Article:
The current health service research increasingly values the lived experiences of persons with mental illnesses. I know some research groups have started to include "experts by experience," who were formerly simply referred to as patients. Because I live with this condition, I have seen the cracks and obstacles in many systems outside healthcare, such as education, employment, and immigration, which are difficult for my peers without serious mental disorders to see. My condition gives me unique perspectives. In current health service research, scholars are beginning to pay attention to systems and the intersection of systems when addressing health inequity. Health equity is a very polarized topic when certain research frameworks are used. Because of my experience, I can understand why some scholars use specific phrases and concepts, such as power and oppression, which are considered provocative and divisive for many. I may not necessarily agree with their frameworks, but I can see where they come from, allowing me to explain the healthcare system flaws behind these frameworks to people who seem to disagree with health equity, so that they could understand.
You note that “the desired outcome for persons with serious mental illness is remission and a high level of social functioning. Holding a full-time, mainstream, competitive job is like the Holy Grail.” Have you had any experiences that helped you see beyond these basic expectations?
Over the years, I have realized that I react to conflicts and "crises" differently from most people. When people run away from conflicts, I run toward them, trying to help different parties find common ground. Additionally, when I find something interesting, my interest is more potent than that of others, and it usually lasts longer as well. I used to think this was just a personality trait, but it really has something to do with bipolar disorder – people like me seek excitement and feel strongly about things. This makes me think that maybe I can do something that other people may find too troublesome and avoid doing. It means that if planned well, I and many people like me can find a niche in our career development and compensate for our weaknesses caused by mental illnesses. However, society's expectations for us are basic, focusing on our shortcomings rather than our strengths, not to mention unique talents.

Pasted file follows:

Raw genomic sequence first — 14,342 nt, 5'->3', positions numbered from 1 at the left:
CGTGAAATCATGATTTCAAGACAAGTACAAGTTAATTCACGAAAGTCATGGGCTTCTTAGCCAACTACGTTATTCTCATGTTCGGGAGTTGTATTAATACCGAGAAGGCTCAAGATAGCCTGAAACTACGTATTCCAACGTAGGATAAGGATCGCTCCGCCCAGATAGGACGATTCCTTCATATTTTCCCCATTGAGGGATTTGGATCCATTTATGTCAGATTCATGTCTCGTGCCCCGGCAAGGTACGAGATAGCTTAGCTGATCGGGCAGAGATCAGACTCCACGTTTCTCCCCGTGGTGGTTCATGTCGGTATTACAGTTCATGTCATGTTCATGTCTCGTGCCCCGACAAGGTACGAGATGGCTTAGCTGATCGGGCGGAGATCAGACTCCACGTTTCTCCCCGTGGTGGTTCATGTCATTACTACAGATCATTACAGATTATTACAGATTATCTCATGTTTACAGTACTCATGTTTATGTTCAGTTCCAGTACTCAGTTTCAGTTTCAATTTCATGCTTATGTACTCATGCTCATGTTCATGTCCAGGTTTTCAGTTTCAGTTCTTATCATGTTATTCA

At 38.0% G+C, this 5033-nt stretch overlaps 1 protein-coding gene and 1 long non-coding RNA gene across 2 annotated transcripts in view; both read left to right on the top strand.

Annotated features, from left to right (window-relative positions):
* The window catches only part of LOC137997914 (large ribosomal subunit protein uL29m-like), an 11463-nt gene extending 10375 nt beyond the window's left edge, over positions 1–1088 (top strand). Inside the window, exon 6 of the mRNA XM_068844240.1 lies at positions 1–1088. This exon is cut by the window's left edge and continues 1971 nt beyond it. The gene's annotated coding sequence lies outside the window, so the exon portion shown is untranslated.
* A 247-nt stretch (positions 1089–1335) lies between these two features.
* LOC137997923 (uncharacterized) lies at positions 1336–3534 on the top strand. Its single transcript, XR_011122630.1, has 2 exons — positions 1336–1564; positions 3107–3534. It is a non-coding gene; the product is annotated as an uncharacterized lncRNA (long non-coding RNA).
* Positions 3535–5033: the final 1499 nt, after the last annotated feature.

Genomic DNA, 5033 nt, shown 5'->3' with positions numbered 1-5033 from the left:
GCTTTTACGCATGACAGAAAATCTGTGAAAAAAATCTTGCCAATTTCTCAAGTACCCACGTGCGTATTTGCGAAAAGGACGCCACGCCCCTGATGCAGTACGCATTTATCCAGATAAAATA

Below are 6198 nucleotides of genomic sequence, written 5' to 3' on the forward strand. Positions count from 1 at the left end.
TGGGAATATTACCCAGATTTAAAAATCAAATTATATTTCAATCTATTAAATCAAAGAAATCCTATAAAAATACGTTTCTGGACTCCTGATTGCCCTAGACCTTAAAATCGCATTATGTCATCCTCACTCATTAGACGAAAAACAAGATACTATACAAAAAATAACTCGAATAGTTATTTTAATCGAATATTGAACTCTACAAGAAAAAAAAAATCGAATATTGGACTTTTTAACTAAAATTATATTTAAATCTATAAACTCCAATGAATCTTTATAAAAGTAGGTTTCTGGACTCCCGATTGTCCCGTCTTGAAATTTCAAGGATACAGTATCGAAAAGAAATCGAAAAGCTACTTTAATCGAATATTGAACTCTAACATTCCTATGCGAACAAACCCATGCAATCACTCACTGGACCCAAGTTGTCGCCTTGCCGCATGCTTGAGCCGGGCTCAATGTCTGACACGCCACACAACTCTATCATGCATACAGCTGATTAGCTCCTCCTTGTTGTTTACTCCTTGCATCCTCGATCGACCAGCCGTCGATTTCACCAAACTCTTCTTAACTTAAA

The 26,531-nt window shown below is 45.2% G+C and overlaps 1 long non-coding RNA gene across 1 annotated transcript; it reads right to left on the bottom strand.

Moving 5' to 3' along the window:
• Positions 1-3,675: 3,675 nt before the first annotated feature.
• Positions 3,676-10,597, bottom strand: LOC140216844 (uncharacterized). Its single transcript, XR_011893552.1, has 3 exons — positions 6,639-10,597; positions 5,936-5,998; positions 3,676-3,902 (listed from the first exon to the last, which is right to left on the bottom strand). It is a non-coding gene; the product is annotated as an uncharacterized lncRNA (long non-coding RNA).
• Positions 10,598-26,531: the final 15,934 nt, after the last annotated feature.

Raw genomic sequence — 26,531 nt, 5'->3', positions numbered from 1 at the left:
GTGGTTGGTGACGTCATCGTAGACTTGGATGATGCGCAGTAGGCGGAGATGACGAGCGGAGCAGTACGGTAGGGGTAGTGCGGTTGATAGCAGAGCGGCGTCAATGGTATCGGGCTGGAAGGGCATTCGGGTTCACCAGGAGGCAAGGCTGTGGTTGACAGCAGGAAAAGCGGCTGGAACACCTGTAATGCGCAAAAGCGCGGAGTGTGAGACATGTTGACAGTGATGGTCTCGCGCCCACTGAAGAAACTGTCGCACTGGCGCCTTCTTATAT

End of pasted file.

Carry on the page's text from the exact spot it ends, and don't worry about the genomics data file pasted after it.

I have read many first-person accounts written by a variety of people living with different mental illnesses. I have found extraordinary resilience in them. These accounts are so encouraging, and I believe that if our symptoms are under control, the resilience gained by coping with mental disorders may help us go beyond societal expectations.
How has writing this piece changed your answer to your project director’s original question: ‘What is your career aspiration?’
After doing much soul-searching and completing this piece, I found that I want to live more authentically, rather than pretending to be someone else. I want to embrace my passion more and be braver. I come from China, a culture where you are expected to conform to the "norm," and people pay a lot of attention to how others perceive them. I find that I care less about these expectations in the corporate setting now. If people think I am a little eccentric or outside the "norm," as long as I am not creating tension or causing problems within my team, I do not worry as much about what others think of me. I may speak up more or try something that I used to avoid. Regarding career aspirations specifically, I am more honest about what I want, rather than what people believe I want. As a result, I have ended up meeting new people and being exposed to more exciting ideas. I spent years trying to be "normal" in terms of career development, doing what Ph.D. graduates are supposed to do. Now, I want to follow my heart to work in the way I feel is most helpful and play to my strengths.